Germany’s anti-Islam Pegida makes gains in local polls

Far-right party takes nearly 10 per cent of vote in Dresden mayoral elections

Tatjana Festerling Pegida  candidate for Dresden’s mayorship. Photograph: Jens Schlueter/AFP/Getty Images

Tatjana Festerling Pegida candidate for Dresden’s mayorship. Photograph: Jens Schlueter/AFP/Getty Images


Germany’s far-right anti-Islam Pegida movement took nearly 10 per cent of the vote in mayoral elections in its eastern stronghold of Dresden on Sunday, a better-than-expected result for a group whose weekly demonstrations have steadily dwindled.

In what was Pegida’s first appearance at the ballot box, candidate Tatjana Festerling came fourth in the city’s polls, sparked after the conservative mayor resigned for health reasons, with 9.6 per cent of the vote.

The only opinion poll published ahead of the election, by the Technical University of Dresden, had predicted she would secure between just one and two percent of votes.

The surprisingly strong showing is likely to be hailed as a success by Pegida, which stands for “Patriotic Europeans Against the Islamisation of the Occident” and at its height brought up to 25,000 people onto the streets of Dresden, although later rallies attracted smaller crowds.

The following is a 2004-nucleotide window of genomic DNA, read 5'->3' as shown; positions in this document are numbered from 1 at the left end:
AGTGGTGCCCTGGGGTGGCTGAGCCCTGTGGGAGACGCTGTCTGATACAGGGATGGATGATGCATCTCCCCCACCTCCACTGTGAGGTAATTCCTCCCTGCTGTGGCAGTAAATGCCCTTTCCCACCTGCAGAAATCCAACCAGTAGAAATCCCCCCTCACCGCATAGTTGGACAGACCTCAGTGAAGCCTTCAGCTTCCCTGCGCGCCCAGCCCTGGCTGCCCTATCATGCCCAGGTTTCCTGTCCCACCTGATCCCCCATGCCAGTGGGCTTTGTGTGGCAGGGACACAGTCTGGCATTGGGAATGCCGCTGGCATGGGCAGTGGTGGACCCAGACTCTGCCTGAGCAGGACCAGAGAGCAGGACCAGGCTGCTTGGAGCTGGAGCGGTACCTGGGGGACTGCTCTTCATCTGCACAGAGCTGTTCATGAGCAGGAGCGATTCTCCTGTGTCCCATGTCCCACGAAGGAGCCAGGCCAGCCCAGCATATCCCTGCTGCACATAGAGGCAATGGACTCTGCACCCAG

The group, founded late last year, has also been weakened in recent months by internal strife and scandal among its leaders, yet it still managed to spur Pegida clones in other cities, while also sparking often far bigger counter-protests.

The best score in Sunday’s first round went to Eva-Maria Stange, the joint candidate for the Social Democrats, Greens and far-left Linke, who took 36 percent, followed by a candidate from the pro-business Free Democrats (FDP) with 31.7 per cent.

The conservative candidate from Chancellor Angela Merkel’s CDU party came third with 15.4 per cent of the vote, spelling yet another loss of a large city for the Christian Democrats.

The mayoral race is set to go to a second round run-off on July 5 after no single candidate managed to win an absolute majority.

Figures dating from 2012 show that Dresden, one of Germany’s 15 biggest cities, has the fewest foreigners, at about seven per cent.

And as a region, Saxony is among the states with the smallest immigrant population at 2.8 per cent.

In her campaign speeches, 51-year-old Festerling called for a “renaissance” of German culture and condemned asylum seekers who have “left family and home because here there’s somewhere nice to live and you get dough from the state”.